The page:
I am revising the first draft of The Swithen Book 2: The Sons of Constance, and I’m very into it and super excited! It’s much more epic in scope, and FUN, and is more in line with how the rest of the series will be, since we move onto a national scale with kings and battles, and there’s also some great magic, supernatural events and macabre mysteries. So I thought I’d share with you a preview of what’s coming.
You can start with Book 2
You don’t need to have read Book 1 in order to get into Book 2, since the first book is a self-contained story that tells of the conception and birth of Merlin. In Book 2, Merlin is an adult and moves into his familiar role as advisor to kings, and the story is now moving inexorably toward the birth of Arthur, which will happen at the end of Book 3.
Like Game of Thrones, only with a LOT more existentialism…
Since I am adapting the original legends from hundreds of years ago, to create the novels, I am chopping one long story into sensible breaks. Because of this, instead of knowing the themes going in, I look at the story I have, and the themes emerge as I’m crafting them. For this one, the theme that kept recurring is foreknowledge of one’s own death. FOUR different characters in the novel have their deaths foretold, and each has to deal with it in his or her own way. That’s why I say that the old legends have a weirdness that stories written today can’t match….
King Vortiger and the fight of the two dragons
The first section of the book finds tyrant King Vortiger looking for Merlin—in order to kill him. He has been told that Merlin’s blood will make his tower—that he is building to protect himself against the increasingly angry populous—withstand attack. This section also contains an exciting battle between two dragons, retelling the famous Welsh legend of the red and white dragons contained within the hill Dinas Emrys.
This Merlin isn’t cute and cuddly
Throughout the book, the kings who trust Merlin can’t be sure if he is helping them, or if they are just pawns in his plan to bend the country to his will. They learn the hard way that deceiving Merlin is a very bad idea, and can incur unpleasant consequences they don’t even have the resources to imagine. This Merlin is still developing, however, and makes mistakes, as opposed to the all-knowing, always-right wizard we normally see.
Don’t F**k with Merlin
The book also contains a very fun, macabre, Twilight Zone-esque episode in which a man attempts to discredit Merlin by disguising himself and asking Merlin to predict his death. His plan backfires, and soon he finds himself trapped in a living nightmare where everyone in the kingdom is watching him, waiting for him to die.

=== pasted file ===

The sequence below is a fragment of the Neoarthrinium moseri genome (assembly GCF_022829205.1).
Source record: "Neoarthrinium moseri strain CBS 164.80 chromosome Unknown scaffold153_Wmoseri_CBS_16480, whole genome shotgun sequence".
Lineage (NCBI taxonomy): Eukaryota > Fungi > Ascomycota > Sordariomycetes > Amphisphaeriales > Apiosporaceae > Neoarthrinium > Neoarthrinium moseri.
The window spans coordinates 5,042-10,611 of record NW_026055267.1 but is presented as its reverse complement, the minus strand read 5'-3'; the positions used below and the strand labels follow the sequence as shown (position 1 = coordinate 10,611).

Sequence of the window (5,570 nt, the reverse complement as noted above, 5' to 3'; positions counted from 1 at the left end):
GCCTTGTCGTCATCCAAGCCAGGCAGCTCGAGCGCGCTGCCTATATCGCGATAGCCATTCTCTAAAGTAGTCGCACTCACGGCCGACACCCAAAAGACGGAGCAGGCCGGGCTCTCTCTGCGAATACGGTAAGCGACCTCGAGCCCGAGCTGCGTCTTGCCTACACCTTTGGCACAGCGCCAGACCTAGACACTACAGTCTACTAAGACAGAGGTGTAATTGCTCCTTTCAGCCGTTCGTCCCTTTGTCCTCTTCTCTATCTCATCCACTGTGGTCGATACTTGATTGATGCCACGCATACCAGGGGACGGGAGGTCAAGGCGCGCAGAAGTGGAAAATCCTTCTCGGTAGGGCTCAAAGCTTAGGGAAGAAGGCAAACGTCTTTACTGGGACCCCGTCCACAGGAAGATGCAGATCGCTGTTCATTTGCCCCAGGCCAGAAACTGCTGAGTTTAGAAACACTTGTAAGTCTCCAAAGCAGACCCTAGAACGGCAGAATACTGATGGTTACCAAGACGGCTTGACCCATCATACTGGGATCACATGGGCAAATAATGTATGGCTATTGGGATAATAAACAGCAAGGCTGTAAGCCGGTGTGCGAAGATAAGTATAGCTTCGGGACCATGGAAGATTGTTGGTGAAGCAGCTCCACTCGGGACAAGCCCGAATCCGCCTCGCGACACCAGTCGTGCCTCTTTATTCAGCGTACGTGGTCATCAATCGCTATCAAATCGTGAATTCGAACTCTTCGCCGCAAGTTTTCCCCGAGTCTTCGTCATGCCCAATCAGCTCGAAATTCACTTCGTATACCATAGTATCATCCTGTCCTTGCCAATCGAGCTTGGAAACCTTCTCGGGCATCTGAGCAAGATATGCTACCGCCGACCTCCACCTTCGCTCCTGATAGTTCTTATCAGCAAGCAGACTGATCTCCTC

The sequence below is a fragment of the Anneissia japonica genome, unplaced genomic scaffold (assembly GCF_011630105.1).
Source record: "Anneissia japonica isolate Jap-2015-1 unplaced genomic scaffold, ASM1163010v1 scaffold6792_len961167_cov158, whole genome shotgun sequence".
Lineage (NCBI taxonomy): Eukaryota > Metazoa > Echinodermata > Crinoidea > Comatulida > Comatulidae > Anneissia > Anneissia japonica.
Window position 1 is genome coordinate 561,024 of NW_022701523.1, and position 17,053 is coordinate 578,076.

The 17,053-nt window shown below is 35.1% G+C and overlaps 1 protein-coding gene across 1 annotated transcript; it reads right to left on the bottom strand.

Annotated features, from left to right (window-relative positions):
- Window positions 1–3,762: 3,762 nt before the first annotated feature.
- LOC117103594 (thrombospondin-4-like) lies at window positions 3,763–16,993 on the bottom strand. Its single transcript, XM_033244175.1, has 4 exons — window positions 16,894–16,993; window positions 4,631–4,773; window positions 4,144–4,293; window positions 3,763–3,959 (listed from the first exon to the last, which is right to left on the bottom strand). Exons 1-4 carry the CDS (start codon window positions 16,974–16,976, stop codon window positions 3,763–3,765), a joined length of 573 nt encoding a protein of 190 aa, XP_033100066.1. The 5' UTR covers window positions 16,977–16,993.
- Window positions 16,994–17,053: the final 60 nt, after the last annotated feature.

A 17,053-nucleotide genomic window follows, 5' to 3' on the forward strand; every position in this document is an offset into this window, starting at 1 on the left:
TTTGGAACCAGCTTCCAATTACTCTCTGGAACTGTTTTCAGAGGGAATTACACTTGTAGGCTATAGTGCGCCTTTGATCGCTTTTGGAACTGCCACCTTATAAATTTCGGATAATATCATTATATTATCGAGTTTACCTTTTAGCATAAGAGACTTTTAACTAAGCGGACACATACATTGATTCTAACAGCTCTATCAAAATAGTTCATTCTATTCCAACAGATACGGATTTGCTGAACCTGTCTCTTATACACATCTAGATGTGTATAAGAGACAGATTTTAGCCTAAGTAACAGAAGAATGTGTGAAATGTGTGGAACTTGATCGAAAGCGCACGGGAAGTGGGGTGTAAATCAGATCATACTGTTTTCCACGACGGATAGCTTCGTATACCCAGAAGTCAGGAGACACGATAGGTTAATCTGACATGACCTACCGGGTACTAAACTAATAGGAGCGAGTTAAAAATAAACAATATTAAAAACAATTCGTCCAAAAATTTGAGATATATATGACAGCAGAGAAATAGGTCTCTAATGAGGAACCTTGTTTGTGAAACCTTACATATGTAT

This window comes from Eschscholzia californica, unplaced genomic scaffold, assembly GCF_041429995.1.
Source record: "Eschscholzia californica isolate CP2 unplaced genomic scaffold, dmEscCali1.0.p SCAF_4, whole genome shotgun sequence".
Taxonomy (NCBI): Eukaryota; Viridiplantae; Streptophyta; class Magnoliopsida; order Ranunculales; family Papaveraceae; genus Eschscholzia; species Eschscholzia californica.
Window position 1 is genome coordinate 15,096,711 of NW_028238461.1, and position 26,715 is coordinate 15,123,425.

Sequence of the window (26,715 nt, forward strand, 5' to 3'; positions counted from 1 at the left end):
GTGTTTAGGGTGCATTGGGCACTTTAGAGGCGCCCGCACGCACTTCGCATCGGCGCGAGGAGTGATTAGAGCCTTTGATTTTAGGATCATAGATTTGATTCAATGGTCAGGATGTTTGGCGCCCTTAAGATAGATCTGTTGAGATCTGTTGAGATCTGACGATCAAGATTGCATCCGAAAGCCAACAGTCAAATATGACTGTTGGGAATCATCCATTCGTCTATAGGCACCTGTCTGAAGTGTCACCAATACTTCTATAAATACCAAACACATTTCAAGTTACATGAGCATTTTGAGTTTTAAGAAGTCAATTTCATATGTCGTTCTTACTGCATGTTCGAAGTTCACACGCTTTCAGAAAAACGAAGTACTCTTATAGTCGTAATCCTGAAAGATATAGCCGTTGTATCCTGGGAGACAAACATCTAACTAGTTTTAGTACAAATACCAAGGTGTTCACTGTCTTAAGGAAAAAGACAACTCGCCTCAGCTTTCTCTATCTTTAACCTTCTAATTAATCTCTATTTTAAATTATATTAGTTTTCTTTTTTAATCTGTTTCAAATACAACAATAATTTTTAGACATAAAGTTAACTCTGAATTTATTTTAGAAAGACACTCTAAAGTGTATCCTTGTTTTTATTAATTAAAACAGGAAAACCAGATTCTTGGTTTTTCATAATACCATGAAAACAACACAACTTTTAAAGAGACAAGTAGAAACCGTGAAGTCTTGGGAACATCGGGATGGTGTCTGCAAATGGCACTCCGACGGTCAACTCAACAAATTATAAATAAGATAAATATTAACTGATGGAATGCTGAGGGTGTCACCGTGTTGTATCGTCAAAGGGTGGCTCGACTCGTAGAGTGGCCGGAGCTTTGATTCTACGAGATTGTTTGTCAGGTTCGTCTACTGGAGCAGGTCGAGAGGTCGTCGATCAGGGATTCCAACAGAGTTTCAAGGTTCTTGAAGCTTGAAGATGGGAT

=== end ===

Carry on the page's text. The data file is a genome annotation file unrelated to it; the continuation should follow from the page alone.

The greatest battle Britain will ever know
Having fled Vortiger after he killed their father, brothers Pendragon and Uther return to Britain to drive out the Saxons and reclaim their birthright. The novel contains the battle of Salisbury, which Merlin tells us is the greatest battle that will ever occur in Britain. The battle is presaged by a fiery red dragon that appears in the sky, and is intense, exciting, and bloody as hell.
Real places in real legend
This section of the story contains a great deal of action in places that really exist. The battle of the dragons happens on Dinas Emrys, a real place in Wales, and has as backstory the legend Lludd and Llefelys from The Mabinogion. In the book, Merin writes the Book of Prophecies, which is actually contained in the real-life work of Geoffery of Monmouth, and at the end of the book, Merlin creates Stonehenge—which is actually there in the Vulgate Cycle of 1215AD! You have to love that writers in the 13th century had no idea where Stonehenge came from… so they just said Merlin made it.
Setting the stage for Arthur…
The book ends with Merlin creating the Round Table, which will go to King Leodegrance after the death of Uther, and become part of the dowry of his future daughter, Guinevere. The book also introduces us to the young, impulsive Uther, whose flaws will be played upon by Merlin to create Arthur, when Uther takes center stage in Book 3. We also meet some of the people who will go on to be important in Arthur’s life, like Ulfius, King Lot and Sir Ector.
What do you think?
Any and all thoughts and comments are always welcome. And if it sounds interesting, Book 2 is available for pre-order right now. I’m still having a lot of fun revising, and looking forward to having it all out to you in a month or so. Thanks for reading!